Welfare of Nigerians Paramount to National Assembly, Says Saraki

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Senate President, Dr. Abubakar Bukola Saraki, yesterday reiterated the resolve of the National Assembly to place the welfare, interest and general well-being of Nigerians on the front-burner as a way of cushioning the effects of the present economic recession and hardship.

Saraki disclosed this while presenting his speech/debate at the ongoing 135th Assembly of the Inter-Parliamentary Union (IPU) and related matters, in Geneva, Switzerland with the theme: ‘Human Rights Abuses as precursors of Conflict: Parliaments as Early Responders.’
He said the National Assembly would continue to support efforts by the world legislative body to check human rights abuses across the world.

Saraki, according to a statement by his Chief Press Secretary, Sanni Onogu, said it was time national governments demonstrated courage in implementing laws against human rights abuses.

“There are available laws addressing most of the human-rights related issues, the major problems are centered around non-implementation, poor oversight and lack of enforcement of these laws,” Saraki said: “We must however demonstrate courage, make sacrifices, be accountable, and stand up for the people we represent. We must speak out loudly when our laws are not obeyed and work in synergy with the other arms of government to ensure that human right violations wherever it occurs is condemned and addressed.

 “The National Assembly of Nigeria will continue to be a people-centered institution, where the interest and welfare of every Nigerian is paramount. As duly elected representatives of the Nigerian people, we will continue to work closely with every stakeholder in the arduous task of building a prosperous, secured and egalitarian society, where everyone will have a sense of belonging.

“It is on this note that I wish to encourage this discourse and also throw the weight of the National Assembly of Nigeria behind the efforts of the IPU in ensuring early response on the part of Parliaments in checking human rights abuses in order to avoid needless conflict,” he said.

The Senate President also told the world body that the National Assembly is working to reposition the Nigerian economy to effectively meet the challenges of the 21st century  on human development, economic and social rights as well as to reposition the Nigerian economy to effectively meet the challenges of the 21st century.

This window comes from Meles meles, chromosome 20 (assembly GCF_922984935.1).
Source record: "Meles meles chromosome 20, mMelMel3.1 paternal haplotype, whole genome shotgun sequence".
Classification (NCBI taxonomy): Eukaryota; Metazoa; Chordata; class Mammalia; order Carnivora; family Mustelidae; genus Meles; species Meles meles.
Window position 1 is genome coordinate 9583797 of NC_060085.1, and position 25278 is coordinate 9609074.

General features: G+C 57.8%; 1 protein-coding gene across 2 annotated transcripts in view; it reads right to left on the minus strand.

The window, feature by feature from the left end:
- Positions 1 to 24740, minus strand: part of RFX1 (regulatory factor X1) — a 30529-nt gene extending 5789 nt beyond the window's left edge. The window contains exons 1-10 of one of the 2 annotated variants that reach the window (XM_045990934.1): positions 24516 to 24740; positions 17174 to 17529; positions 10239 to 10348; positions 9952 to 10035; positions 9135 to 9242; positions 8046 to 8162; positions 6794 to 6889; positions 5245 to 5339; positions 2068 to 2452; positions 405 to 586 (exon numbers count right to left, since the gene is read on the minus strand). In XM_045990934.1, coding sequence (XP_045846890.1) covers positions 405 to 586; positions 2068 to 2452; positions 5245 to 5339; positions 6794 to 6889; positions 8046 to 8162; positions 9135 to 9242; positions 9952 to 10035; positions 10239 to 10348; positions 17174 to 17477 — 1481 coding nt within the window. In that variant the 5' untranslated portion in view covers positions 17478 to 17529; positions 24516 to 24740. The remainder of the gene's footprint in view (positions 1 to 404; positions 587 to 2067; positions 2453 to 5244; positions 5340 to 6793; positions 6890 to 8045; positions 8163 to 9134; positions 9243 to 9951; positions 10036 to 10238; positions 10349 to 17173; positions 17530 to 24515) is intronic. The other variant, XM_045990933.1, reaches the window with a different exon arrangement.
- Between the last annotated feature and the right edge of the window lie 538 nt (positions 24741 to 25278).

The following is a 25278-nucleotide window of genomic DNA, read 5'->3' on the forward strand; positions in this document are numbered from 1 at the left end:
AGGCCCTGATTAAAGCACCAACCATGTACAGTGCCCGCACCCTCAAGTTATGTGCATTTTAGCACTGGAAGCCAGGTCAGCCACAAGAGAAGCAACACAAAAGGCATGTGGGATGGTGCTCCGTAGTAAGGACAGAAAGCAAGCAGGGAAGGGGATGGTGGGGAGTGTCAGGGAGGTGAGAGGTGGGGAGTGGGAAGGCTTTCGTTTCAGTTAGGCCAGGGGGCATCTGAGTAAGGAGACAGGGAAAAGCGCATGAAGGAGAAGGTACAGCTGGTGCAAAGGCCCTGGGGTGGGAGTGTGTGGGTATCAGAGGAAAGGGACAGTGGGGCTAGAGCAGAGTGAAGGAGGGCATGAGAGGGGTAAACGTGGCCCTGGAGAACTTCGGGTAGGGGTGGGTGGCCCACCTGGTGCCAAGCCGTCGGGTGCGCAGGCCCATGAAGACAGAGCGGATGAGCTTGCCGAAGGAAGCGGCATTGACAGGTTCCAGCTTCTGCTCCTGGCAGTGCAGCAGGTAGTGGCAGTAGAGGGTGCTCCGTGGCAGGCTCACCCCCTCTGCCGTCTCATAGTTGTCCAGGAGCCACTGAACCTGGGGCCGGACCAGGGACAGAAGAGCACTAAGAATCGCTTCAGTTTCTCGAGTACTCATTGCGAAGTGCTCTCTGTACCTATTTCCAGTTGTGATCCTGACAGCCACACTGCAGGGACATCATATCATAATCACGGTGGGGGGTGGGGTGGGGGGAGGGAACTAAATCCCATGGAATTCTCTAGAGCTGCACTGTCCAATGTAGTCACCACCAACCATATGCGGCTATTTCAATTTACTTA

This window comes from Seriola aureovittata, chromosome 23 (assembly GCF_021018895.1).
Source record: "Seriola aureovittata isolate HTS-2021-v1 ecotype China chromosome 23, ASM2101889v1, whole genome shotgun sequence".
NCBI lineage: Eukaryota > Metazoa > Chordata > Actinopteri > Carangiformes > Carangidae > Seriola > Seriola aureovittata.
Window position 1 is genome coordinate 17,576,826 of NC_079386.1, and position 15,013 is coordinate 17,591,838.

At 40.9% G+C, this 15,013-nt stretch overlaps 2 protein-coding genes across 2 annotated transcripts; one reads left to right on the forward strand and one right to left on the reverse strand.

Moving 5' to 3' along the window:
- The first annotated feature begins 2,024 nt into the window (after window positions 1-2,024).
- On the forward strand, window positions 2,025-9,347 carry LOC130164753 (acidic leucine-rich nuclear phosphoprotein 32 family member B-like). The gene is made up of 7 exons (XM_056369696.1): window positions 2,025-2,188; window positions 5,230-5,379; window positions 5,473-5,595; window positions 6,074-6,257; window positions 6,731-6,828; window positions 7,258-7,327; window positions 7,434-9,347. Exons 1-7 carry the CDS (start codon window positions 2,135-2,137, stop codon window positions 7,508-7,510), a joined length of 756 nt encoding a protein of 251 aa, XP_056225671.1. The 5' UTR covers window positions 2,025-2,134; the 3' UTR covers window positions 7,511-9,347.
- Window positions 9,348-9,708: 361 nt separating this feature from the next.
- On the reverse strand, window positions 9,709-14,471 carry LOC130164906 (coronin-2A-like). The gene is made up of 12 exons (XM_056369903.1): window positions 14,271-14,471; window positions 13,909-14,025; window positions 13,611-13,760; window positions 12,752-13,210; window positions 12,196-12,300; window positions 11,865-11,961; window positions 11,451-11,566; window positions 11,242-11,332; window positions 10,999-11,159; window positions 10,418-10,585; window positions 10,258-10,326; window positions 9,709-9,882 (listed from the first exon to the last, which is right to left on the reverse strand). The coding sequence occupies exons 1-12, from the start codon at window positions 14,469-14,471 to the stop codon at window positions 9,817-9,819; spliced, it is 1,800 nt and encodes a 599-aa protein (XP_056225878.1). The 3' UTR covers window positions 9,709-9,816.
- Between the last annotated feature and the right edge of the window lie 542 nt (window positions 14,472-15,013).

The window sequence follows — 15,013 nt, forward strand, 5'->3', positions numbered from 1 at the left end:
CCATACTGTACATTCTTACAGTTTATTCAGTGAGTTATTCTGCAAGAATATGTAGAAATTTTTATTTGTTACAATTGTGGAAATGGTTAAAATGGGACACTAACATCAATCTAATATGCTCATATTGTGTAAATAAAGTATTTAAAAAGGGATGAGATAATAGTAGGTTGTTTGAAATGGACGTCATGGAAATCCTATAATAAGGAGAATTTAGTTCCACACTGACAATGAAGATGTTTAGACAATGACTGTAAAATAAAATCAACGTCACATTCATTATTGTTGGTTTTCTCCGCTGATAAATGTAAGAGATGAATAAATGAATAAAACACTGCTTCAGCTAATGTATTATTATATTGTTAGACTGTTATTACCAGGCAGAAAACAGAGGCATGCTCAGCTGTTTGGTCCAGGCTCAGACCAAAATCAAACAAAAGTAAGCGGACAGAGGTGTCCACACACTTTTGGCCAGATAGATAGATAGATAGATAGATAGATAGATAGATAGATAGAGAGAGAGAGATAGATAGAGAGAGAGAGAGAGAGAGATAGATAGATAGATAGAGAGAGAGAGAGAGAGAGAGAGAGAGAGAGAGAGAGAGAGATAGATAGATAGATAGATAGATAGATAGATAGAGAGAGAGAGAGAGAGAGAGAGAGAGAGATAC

He said this can by achieved “by creating a business environment that would create more jobs and opportunities for the youth, promote and sustain domestic entrepreneurs and facilitate the economic inclusiveness and participation of all segments of society so that the overall standard of living and socio-economic wellbeing of all Nigerians will be raised.

“Specifically, since the beginning of the year, we are working to fast-track over 40 priority bills recommended by the National Assembly Business Environment Roundtable (NASSBER),” he said.
Saraki said it is crucial for the world parliamentarians to see the issue of human rights as a global problem “because it is only by working together and in synergy that we can truly agree on a resolve.”

He said: “The IPU is right by linking the pervasive lack of respect for human dignity as a source of conflict worldwide. Democracy cannot flourish in the midst of human rights abuses. These are often compounded by poor governance, resulting in injustice, whether real or perceived, national or global.

“For example, a top United Nations Human Rights official recently called the siege and bombardment of eastern Aleppo as ‘crimes of historic proportions’ and accused all parties of violating international humanitarian law in Syria.
“In the case of South Sudan, thousands of civilians have been killed often because of their ethnicity or perceived political alliances; where an estimated two million people have been forced to flee their homes while large parts of key towns and essential civilian structures such as clinics, hospitals, schools have been looted, destroyed and abandoned.

“Conflict in the North-east region of Nigeria as a result of Boko Haram activities, have directly affected over 4.5 million families. More than 1 million people in the North-east region are in danger of extreme malnutrition and have become internally displaced persons (IDPs) in their own country. According to UNICEF, 130 children die everyday as a result of lack of food. The UN estimates that about seven million people need assistance especially food of which over 250,000 are under age five.

“Parliamentarians are the guardians of human rights. We work for the well-being of the people that we represent and should continue to develop legislative frameworks to ensure that our various human right laws are respected, implemented and properly over sighted.

“In Nigeria, our legislative agenda emphasized human right issues relating to peace and security, sexual harassment, workers welfare, violence against women and children, among others.

“To address these catastrophic realities, we have passed the Child Rights Act 2003 and the Violence Against Persons (Prohibition) Act 2015. In March 2016, we allocated N10billion to IDPs in the North-east in recognition of the dire situation. Parliamentarians agreed on a personal-allocation of an individual contribution to alleviate the plight of IDPs.

“We have passed the North-east Commission Act to ensure accountability and efficient structures for managing the nation’s humanitarian situation and providing special care for our IDPs,” he stated.